The normal expectations for admission paperwork had to be revised since there was just not enough time to type a history and physical, type a separate sign-out, type up a discharge summary, and type up a progress note. This provided an opportunity to make some important changes to the current system that have also been applied to other teams throughout the hospital. The discharge summary was the crucial common factor in residents staying late. We were able to expedite discharges if discharge summaries were started and kept up-to-date as much as possible. On the contrary, there was little likelihood of efficiently discharging a patient during rounds if the discharge summary had not been started.
In-house Attending Presence
An attending was present in the hospital until 11 PM. This was a superior approach for staffing new admissions, resident one-on-one teaching, and medical student one-on-one teaching. It worked well when the attending was willing to see patients as a team so that the completed written history and physical form could be dropped in the chart at the end of the attending visit. In our trial, we increased the number of interns on inpatient assignment to allow us to create the shift schedule; however, the number of patients was the same with fewer providers at a given time because of shift work (no advance nurse practitioners or hospitalist took on care of the patients during our trial implementation). A barrier to the effective implementation of the new system was attendings and residents who were not willing to work as a team. There also was some loss of resident autonomy with this system.
Whether good, bad, or indifferent in its elements, the experience with a shift work model highlighted one salient point: residency training needs to undergo a culture change. We must teach the incoming residents to sign out work and leave on time. We must learn how to sign out quickly, efficiently, and safely. All residents must be provided organized education (bedside and didactic) regardless of the time of day they work. Senior residents must be given the opportunity to become leaders and supervisors while being enabled to support their interns. Above all, we need to adjust and balance our workloads and to be supported by our attending physicians with realistic and consistent expectations and acceptance of a new culture of residency. If nothing else, we showed that a shift work model has potential—it did not offer a definitive cure, but it suggested a start. As with most progress, it alleviated some issues while unveiling a host of other problems that must be addressed.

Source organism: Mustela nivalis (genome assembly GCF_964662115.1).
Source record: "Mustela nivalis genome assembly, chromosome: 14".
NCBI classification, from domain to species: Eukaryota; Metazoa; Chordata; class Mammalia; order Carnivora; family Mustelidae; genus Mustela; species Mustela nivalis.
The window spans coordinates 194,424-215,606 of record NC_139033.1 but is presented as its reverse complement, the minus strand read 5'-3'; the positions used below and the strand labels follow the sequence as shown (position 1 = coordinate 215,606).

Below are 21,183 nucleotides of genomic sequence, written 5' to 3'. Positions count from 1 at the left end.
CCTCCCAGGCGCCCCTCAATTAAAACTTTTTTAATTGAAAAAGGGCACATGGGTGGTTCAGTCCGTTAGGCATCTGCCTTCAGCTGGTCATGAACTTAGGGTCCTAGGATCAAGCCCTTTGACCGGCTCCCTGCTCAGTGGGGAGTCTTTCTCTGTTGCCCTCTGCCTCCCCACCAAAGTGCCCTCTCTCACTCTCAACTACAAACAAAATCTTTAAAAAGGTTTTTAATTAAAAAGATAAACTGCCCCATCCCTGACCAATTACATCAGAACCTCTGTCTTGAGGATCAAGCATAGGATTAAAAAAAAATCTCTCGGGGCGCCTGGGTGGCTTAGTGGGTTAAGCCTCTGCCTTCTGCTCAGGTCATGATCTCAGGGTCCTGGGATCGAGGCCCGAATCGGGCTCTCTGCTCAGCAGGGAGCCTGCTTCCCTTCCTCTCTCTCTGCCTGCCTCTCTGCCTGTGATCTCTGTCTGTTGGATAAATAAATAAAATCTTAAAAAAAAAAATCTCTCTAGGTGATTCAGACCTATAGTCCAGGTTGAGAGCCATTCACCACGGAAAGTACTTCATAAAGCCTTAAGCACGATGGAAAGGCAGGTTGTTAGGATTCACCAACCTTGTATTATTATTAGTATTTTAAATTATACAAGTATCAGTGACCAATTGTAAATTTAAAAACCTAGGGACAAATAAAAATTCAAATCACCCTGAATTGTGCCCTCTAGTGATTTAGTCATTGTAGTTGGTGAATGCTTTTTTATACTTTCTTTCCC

The content of this commentary stems from the interns' perspective on the trial of the 2008 proposed Institute of Medicine work hours. Dr Gonzalez-del-Rey and Dr Auger edited the commentary for clarity and not content.
Stephanie Tessing, MD, is Pediatric Resident at Cincinnati Children’s Hospital Medical Center; Andria Amendt, MD, is Pediatric Resident at Cincinnati Children’s Hospital Medical Center; Jeanine Jennings, MD, is Pediatric Resident at Cincinnati Children’s Hospital Medical Center; Joanna Thomson, MD, is Pediatric Resident at Cincinnati Children’s Hospital Medical Center; Katherine A. Auger, MD, is Pediatric Hospitalist at the Department of General Pediatrics and Instructor at University of Cincinnati College of Medicine; and Javier Gonzalez-del-Rey, MD, is Associate Director at the Division of Emergency Medicine and Director of Pediatric Residency Programs at Cincinnati Children’s Hospital Medical Center.